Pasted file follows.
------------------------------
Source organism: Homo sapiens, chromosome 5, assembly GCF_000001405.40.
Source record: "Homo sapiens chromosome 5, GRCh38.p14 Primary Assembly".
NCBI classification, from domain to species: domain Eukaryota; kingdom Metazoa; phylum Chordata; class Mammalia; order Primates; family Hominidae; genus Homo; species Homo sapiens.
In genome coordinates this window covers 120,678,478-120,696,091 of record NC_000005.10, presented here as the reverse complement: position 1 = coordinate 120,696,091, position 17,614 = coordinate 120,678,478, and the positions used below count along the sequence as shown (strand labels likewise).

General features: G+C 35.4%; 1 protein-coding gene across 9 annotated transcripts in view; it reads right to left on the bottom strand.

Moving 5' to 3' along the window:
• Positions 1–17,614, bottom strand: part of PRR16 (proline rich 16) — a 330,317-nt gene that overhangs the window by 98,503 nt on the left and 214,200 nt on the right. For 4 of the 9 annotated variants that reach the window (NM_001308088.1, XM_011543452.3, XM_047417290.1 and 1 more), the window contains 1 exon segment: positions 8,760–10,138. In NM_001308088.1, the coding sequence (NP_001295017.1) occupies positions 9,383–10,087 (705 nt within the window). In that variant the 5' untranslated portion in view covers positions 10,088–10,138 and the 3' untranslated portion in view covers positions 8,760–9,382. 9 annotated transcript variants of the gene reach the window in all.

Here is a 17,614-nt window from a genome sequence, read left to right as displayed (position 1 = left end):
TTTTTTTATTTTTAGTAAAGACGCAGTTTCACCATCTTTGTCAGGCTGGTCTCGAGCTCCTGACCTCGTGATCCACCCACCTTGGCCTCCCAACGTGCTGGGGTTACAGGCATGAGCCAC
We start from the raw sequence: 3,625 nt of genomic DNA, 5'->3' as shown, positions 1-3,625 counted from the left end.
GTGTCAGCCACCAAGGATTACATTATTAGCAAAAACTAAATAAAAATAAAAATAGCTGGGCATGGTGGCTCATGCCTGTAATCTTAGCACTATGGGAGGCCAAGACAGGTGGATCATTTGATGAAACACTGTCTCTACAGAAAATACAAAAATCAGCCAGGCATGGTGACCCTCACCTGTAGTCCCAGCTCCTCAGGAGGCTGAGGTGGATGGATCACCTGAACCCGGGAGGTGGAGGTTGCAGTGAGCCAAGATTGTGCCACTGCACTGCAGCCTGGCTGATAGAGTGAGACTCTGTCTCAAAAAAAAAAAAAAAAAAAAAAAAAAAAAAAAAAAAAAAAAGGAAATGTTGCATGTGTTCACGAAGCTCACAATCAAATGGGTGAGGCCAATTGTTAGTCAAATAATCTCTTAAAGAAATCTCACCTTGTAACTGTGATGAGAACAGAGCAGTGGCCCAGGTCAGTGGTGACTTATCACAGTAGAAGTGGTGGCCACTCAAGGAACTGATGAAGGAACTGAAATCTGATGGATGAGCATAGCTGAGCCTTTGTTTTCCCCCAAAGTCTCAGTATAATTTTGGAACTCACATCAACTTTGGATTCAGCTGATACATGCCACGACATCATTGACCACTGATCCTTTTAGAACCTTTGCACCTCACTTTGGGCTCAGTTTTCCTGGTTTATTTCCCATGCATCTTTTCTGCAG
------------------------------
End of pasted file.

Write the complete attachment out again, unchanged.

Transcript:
Source organism: Homo sapiens, chromosome 5, assembly GCF_000001405.40.
Source record: "Homo sapiens chromosome 5, GRCh38.p14 Primary Assembly".
NCBI classification, from domain to species: domain Eukaryota; kingdom Metazoa; phylum Chordata; class Mammalia; order Primates; family Hominidae; genus Homo; species Homo sapiens.
In genome coordinates this window covers 120,678,478-120,696,091 of record NC_000005.10, presented here as the reverse complement: position 1 = coordinate 120,696,091, position 17,614 = coordinate 120,678,478, and the positions used below count along the sequence as shown (strand labels likewise).

General features: G+C 35.4%; 1 protein-coding gene across 9 annotated transcripts in view; it reads right to left on the bottom strand.

Moving 5' to 3' along the window:
• Positions 1–17,614, bottom strand: part of PRR16 (proline rich 16) — a 330,317-nt gene that overhangs the window by 98,503 nt on the left and 214,200 nt on the right. For 4 of the 9 annotated variants that reach the window (NM_001308088.1, XM_011543452.3, XM_047417290.1 and 1 more), the window contains 1 exon segment: positions 8,760–10,138. In NM_001308088.1, the coding sequence (NP_001295017.1) occupies positions 9,383–10,087 (705 nt within the window). In that variant the 5' untranslated portion in view covers positions 10,088–10,138 and the 3' untranslated portion in view covers positions 8,760–9,382. 9 annotated transcript variants of the gene reach the window in all.

Here is a 17,614-nt window from a genome sequence, read left to right as displayed (position 1 = left end):
TTTTTTTATTTTTAGTAAAGACGCAGTTTCACCATCTTTGTCAGGCTGGTCTCGAGCTCCTGACCTCGTGATCCACCCACCTTGGCCTCCCAACGTGCTGGGGTTACAGGCATGAGCCAC
We start from the raw sequence: 3,625 nt of genomic DNA, 5'->3' as shown, positions 1-3,625 counted from the left end.
GTGTCAGCCACCAAGGATTACATTATTAGCAAAAACTAAATAAAAATAAAAATAGCTGGGCATGGTGGCTCATGCCTGTAATCTTAGCACTATGGGAGGCCAAGACAGGTGGATCATTTGATGAAACACTGTCTCTACAGAAAATACAAAAATCAGCCAGGCATGGTGACCCTCACCTGTAGTCCCAGCTCCTCAGGAGGCTGAGGTGGATGGATCACCTGAACCCGGGAGGTGGAGGTTGCAGTGAGCCAAGATTGTGCCACTGCACTGCAGCCTGGCTGATAGAGTGAGACTCTGTCTCAAAAAAAAAAAAAAAAAAAAAAAAAAAAAAAAAAAAAAAAAGGAAATGTTGCATGTGTTCACGAAGCTCACAATCAAATGGGTGAGGCCAATTGTTAGTCAAATAATCTCTTAAAGAAATCTCACCTTGTAACTGTGATGAGAACAGAGCAGTGGCCCAGGTCAGTGGTGACTTATCACAGTAGAAGTGGTGGCCACTCAAGGAACTGATGAAGGAACTGAAATCTGATGGATGAGCATAGCTGAGCCTTTGTTTTCCCCCAAAGTCTCAGTATAATTTTGGAACTCACATCAACTTTGGATTCAGCTGATACATGCCACGACATCATTGACCACTGATCCTTTTAGAACCTTTGCACCTCACTTTGGGCTCAGTTTTCCTGGTTTATTTCCCATGCATCTTTTCTGCAG